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Good practice in the Early Years Foundation Stage

The care and education of young children in England has improved since the introduction of the Early Years Foundation Stage (EYFS), a recent report by Ofsted has claimed.

Called The Impact of the Early Years Foundation Stage: A Good Start, the study looked at the provision for young children within a host of settings and discovered a range of incidences of good practice. "In the best provision, childcare providers have established routines, high expectations of children's behaviour and a good understanding of learning needs. They are also committed to their own development and make the most of the external support available," Her Majesty's Chief Inspector Christine Gilbert said.

Although 68 per cent of early years providers were considered to be outstanding as of August 2010, Ms Gilbert said examples of good practice should be used to further improve provision and keep building on this success for the future.  Between September 2008 and September 2010, some 71 per cent of the non-domestic premises where childcare professionals worked were categorised as being good or outstanding overall. However, inequalities were seen between the care offered by child minders and other professionals and in the meeting of some aspects of the EYFS framework. Self-evaluation and action-planning, for example, were criticised by Ofsted for too often being seen as a box-ticking activity rather than an exercise which could bring about genuine improvements. 

The provision in schools of early years teaching was generally considered to be more well rounded, particularly with concern to language, communication and literacy, and more focused on outcomes for children.
Ofsted identified two key reasons behind this. "First, the childcare providers were often relying on daily routines rather than specifically planning activities to promote children's learning and development," the report said.

"Second was the schools' greater success with developing early reading and writing skills. Across all types of provider visited, including some of the good or outstanding ones, inspectors found that children's use of language for thinking was not as well developed as their use of language for communication," it was added.

In circumstances where provision of language, communication and literacy was deemed to be good, this was said to be because concerted efforts had been made to plan activities which promoted this type of learning. Ofsted said this understanding of how to bring out the best in children related back to specific training in this area, for example phonics.

Examples of good practice identified by the watchdog within this area generally involved children being offered the opportunity to communicate with adults for extended periods of time, within settings which engaged them. A scenario in one school, described as "wonderful" by Ofsted, involved the teacher creating a fake police report of stolen flowers, following which the children had to find clues and establish who the imaginary thief was. The children completed activities such as searching for clues, speaking to the teacher on the phone, searching outside for clues and then drawing maps and wanted posters.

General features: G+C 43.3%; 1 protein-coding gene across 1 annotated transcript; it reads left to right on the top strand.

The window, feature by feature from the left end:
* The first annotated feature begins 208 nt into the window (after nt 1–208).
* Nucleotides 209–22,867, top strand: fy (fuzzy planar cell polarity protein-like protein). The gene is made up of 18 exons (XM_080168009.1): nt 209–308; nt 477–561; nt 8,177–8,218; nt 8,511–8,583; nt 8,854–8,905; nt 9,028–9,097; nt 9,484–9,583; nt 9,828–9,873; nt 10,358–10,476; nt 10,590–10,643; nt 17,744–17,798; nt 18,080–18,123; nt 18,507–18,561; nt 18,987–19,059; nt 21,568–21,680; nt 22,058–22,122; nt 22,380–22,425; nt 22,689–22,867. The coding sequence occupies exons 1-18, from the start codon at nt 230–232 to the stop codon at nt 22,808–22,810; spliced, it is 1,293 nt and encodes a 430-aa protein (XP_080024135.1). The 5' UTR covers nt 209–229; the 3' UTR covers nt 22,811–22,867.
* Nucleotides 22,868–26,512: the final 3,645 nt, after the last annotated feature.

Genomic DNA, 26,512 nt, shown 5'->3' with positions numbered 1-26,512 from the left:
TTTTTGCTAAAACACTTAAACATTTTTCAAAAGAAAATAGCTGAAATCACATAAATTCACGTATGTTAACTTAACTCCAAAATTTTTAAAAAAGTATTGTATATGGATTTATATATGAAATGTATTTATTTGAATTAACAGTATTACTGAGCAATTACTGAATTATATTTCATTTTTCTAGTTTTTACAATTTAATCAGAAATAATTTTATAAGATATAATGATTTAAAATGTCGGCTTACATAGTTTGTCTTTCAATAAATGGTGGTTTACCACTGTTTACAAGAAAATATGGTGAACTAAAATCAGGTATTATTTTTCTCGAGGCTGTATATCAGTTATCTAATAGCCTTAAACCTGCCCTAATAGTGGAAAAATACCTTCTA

"They were developing their use of language for communication and thinking and their ability to ascribe meaning to marks, because the teacher was highly skilled at judging how and when to step in to push their learning forward through their self initiated activities," the report noted.

Behind the scenes, good practice involved the careful planning of activities with an idea of what they were intended to achieve and the strengths and weaknesses of the children taking part.

The "structured use of letters and sounds" was identified as one method of teaching which could bring about significant improvements.

Good planning was also identified as a key driver for success within the provision of personal, social and emotional education. One example of good practice identified centred around taking a three tier approach to the topic, involving whole class based activities such as an emotion board and breaking off into two groups depending on the child's individual needs.

Despite EYFS provision generally being praised, Ofsted did identify drivers for improvement; the two most of important of these being continuous professional development and the external assessment and challenging of practices.

Those providers were defined as improving generally received training or support from local authorities or professional associations in relation to the EYFS.

Although there are always areas for improvement, Ms Gilbert suggested all-round good provision of early years teaching is not an impossible feat, stating: "Our evidence shows that all kinds of provider, from schools to childminders, can deliver the Early Years Foundation Stage well and that children are enjoying their time, whatever type of provision they attend."